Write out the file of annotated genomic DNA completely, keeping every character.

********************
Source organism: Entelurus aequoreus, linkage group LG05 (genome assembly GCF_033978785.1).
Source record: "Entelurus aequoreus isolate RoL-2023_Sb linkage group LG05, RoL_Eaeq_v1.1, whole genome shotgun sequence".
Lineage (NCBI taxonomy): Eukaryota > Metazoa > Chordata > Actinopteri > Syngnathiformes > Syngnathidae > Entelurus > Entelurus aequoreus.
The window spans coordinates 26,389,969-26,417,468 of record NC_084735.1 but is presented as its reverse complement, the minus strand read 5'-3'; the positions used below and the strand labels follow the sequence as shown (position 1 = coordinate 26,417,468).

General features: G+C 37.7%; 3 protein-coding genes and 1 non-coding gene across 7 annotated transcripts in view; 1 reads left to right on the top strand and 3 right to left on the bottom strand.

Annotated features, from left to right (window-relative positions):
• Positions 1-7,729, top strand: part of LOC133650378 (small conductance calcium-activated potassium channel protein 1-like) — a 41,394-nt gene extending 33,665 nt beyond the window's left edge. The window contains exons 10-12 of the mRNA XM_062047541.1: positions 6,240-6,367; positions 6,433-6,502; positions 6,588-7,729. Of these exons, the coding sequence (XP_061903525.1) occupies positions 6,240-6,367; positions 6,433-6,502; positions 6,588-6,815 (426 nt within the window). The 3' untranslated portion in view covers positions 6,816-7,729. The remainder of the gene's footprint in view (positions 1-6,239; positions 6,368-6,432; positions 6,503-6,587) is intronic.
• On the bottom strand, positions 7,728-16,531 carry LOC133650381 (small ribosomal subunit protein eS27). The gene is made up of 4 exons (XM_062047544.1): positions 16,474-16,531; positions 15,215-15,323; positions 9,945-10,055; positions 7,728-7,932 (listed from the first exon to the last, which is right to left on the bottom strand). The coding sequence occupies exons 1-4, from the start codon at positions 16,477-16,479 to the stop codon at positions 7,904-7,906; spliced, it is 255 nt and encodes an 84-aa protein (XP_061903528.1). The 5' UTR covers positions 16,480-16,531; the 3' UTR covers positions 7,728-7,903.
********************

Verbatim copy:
Source organism: Entelurus aequoreus, linkage group LG05 (genome assembly GCF_033978785.1).
Source record: "Entelurus aequoreus isolate RoL-2023_Sb linkage group LG05, RoL_Eaeq_v1.1, whole genome shotgun sequence".
Lineage (NCBI taxonomy): Eukaryota > Metazoa > Chordata > Actinopteri > Syngnathiformes > Syngnathidae > Entelurus > Entelurus aequoreus.
The window spans coordinates 26,389,969-26,417,468 of record NC_084735.1 but is presented as its reverse complement, the minus strand read 5'-3'; the positions used below and the strand labels follow the sequence as shown (position 1 = coordinate 26,417,468).

General features: G+C 37.7%; 3 protein-coding genes and 1 non-coding gene across 7 annotated transcripts in view; 1 reads left to right on the top strand and 3 right to left on the bottom strand.

Annotated features, from left to right (window-relative positions):
• Positions 1-7,729, top strand: part of LOC133650378 (small conductance calcium-activated potassium channel protein 1-like) — a 41,394-nt gene extending 33,665 nt beyond the window's left edge. The window contains exons 10-12 of the mRNA XM_062047541.1: positions 6,240-6,367; positions 6,433-6,502; positions 6,588-7,729. Of these exons, the coding sequence (XP_061903525.1) occupies positions 6,240-6,367; positions 6,433-6,502; positions 6,588-6,815 (426 nt within the window). The 3' untranslated portion in view covers positions 6,816-7,729. The remainder of the gene's footprint in view (positions 1-6,239; positions 6,368-6,432; positions 6,503-6,587) is intronic.
• On the bottom strand, positions 7,728-16,531 carry LOC133650381 (small ribosomal subunit protein eS27). The gene is made up of 4 exons (XM_062047544.1): positions 16,474-16,531; positions 15,215-15,323; positions 9,945-10,055; positions 7,728-7,932 (listed from the first exon to the last, which is right to left on the bottom strand). The coding sequence occupies exons 1-4, from the start codon at positions 16,477-16,479 to the stop codon at positions 7,904-7,906; spliced, it is 255 nt and encodes an 84-aa protein (XP_061903528.1). The 5' UTR covers positions 16,480-16,531; the 3' UTR covers positions 7,728-7,903.